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Unitarian Universalism is a liberal religion that encourages individuals to find their own spiritual path. We are united by shared values, not by creed or dogma. We are historically a Judeo-Christian based church; however, today many individual members identify with Atheism, Agnosticism, Buddhism, Humanism, Paganism, or with other philosophical or religious traditions. As such, Unitarian Universalists are encouraged to search for truth on many paths. Our congregations gather to nurture our spirits and put our faith into action by helping to make our world a better place.
Since we are a theologically diverse church, our congregations affirm and promote our seven principles:
Unitarian Universalism draws from many sources:
The Unitarian Universalist Association (UUA) is an organization of over 1,000 liberal religious congregations in the United States. Each congregation is self-governing. Together, the member congregations support each other and bring to the world a vision of religious freedom, tolerance, and social justice.
Unitarian Universalism arose from two liberal religions, both of which were originally part of the Christian tradition.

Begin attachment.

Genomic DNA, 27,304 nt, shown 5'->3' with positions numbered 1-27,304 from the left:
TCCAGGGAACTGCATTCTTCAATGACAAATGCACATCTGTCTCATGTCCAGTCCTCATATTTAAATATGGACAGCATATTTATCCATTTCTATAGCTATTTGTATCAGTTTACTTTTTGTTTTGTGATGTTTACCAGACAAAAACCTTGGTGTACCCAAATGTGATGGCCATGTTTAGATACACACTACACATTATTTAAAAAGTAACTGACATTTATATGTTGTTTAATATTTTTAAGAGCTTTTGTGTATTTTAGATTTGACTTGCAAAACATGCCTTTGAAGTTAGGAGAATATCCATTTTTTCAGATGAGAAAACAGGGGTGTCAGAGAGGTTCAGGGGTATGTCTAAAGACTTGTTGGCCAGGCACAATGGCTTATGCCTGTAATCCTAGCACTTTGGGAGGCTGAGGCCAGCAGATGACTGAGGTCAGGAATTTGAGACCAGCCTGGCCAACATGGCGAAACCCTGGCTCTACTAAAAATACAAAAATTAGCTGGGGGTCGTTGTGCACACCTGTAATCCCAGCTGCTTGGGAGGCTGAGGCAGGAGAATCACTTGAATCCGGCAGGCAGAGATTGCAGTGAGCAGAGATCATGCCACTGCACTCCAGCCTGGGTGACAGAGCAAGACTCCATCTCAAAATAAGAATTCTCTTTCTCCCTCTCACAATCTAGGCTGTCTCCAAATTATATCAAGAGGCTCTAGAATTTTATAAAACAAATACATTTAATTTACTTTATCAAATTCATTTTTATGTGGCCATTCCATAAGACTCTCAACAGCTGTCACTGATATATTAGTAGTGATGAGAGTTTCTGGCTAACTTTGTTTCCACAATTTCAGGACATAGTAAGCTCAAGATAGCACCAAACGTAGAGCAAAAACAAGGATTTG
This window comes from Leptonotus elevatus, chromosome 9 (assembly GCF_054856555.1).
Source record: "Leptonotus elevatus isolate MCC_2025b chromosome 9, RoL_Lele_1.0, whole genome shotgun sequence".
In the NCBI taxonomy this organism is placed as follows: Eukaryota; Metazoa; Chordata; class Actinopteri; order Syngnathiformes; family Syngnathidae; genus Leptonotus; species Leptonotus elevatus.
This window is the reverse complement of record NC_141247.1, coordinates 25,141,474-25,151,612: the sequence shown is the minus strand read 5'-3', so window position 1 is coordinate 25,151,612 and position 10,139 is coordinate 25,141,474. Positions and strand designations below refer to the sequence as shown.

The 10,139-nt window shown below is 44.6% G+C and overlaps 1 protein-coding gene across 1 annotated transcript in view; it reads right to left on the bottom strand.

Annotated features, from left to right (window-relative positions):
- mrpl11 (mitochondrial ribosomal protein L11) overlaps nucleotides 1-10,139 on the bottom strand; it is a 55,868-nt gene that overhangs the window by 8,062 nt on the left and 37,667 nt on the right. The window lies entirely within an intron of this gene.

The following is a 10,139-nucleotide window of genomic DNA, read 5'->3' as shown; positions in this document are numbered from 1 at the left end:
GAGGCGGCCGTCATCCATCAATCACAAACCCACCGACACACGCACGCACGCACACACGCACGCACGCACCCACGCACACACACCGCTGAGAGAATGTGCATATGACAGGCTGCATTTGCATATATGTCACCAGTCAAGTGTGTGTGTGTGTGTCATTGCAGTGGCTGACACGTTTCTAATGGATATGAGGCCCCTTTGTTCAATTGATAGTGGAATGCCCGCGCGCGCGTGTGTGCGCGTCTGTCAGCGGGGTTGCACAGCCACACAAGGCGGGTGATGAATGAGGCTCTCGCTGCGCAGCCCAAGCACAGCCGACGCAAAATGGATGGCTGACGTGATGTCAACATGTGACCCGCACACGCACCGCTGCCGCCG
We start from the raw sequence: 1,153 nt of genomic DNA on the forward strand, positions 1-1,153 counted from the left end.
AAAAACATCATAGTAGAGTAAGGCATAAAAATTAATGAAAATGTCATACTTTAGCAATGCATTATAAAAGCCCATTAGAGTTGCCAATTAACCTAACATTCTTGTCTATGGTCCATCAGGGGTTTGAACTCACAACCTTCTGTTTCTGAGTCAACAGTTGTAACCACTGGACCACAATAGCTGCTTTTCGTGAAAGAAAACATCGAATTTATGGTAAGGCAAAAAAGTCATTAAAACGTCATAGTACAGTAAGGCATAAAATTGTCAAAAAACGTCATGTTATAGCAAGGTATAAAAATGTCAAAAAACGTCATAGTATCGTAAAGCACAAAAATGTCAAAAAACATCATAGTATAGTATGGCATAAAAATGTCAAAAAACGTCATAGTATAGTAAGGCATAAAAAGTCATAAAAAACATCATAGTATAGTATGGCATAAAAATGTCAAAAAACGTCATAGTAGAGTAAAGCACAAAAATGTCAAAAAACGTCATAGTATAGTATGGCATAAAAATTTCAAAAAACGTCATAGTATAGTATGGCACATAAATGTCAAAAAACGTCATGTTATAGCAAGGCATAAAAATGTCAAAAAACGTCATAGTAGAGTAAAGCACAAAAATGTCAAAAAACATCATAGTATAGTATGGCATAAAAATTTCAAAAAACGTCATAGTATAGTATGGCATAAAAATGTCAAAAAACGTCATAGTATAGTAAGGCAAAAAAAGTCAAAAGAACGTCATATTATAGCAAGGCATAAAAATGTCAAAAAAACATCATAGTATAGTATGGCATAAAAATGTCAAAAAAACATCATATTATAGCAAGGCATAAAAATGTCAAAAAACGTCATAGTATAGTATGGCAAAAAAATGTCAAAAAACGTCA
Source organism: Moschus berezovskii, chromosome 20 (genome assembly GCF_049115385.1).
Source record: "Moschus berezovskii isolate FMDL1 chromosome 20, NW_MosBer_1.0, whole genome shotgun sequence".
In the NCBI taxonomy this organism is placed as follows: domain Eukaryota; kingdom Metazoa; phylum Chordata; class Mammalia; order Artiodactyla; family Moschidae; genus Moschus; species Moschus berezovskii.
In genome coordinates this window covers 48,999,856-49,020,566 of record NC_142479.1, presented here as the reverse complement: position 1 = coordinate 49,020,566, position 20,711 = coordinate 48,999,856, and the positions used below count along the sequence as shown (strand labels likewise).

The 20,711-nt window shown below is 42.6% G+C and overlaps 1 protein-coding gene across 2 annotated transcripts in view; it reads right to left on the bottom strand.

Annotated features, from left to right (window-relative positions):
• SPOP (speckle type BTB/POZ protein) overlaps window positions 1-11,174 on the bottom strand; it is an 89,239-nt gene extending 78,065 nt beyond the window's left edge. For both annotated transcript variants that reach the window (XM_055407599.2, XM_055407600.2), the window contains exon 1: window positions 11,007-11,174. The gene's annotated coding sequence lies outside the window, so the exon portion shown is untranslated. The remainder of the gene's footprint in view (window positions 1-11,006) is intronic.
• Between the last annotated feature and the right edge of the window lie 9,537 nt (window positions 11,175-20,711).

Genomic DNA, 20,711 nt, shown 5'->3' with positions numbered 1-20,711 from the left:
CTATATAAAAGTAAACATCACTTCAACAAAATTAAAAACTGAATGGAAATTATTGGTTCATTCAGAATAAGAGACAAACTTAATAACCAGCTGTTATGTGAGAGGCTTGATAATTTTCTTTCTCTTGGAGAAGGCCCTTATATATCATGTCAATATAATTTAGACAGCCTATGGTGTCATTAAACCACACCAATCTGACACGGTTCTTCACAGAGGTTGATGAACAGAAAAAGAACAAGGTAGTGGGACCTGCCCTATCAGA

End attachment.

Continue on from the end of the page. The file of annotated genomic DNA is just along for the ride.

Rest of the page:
The two denominations merged in 1961. Over the years, Unitarian Universalism has evolved into an even more open and accepting faith.
Many UU congregations begin their worship services by lighting a flame in a chalice. This symbol of Unitarian Universalism has multiple origins and meanings.
In 1415, Bohemian church reformer John (Jan) Huss was burned at the stake for his heresies. One of them was offering the communion chalice to the common people. After his death, the combination of the chalice and the flame became a symbol of religious freedom.
During World War II, the Unitarian Service Committee adopted the flaming chalice as its symbol during its efforts to help refugees escape Nazi persecution.
Over the years, the flaming chalice became the symbol of Unitarian Universalism. To many, the chalice represents religious community. The flame is often thought of as a symbol of truth, spirit, freedom, sacrifice, or other ideas.
Sometimes the flaming chalice logo appears within two interlocking circles. These circles represent the merging of the Unitarian and Universalist denominations.
(Above information has been adapted from the UUA website.)
For More Information visit The Unitarian Universalist Association website
For a visual and auditory experience of Unitarian Universalism, view the 10 minute video
(embedded below, and also linked here): Voices of a Liberal Faith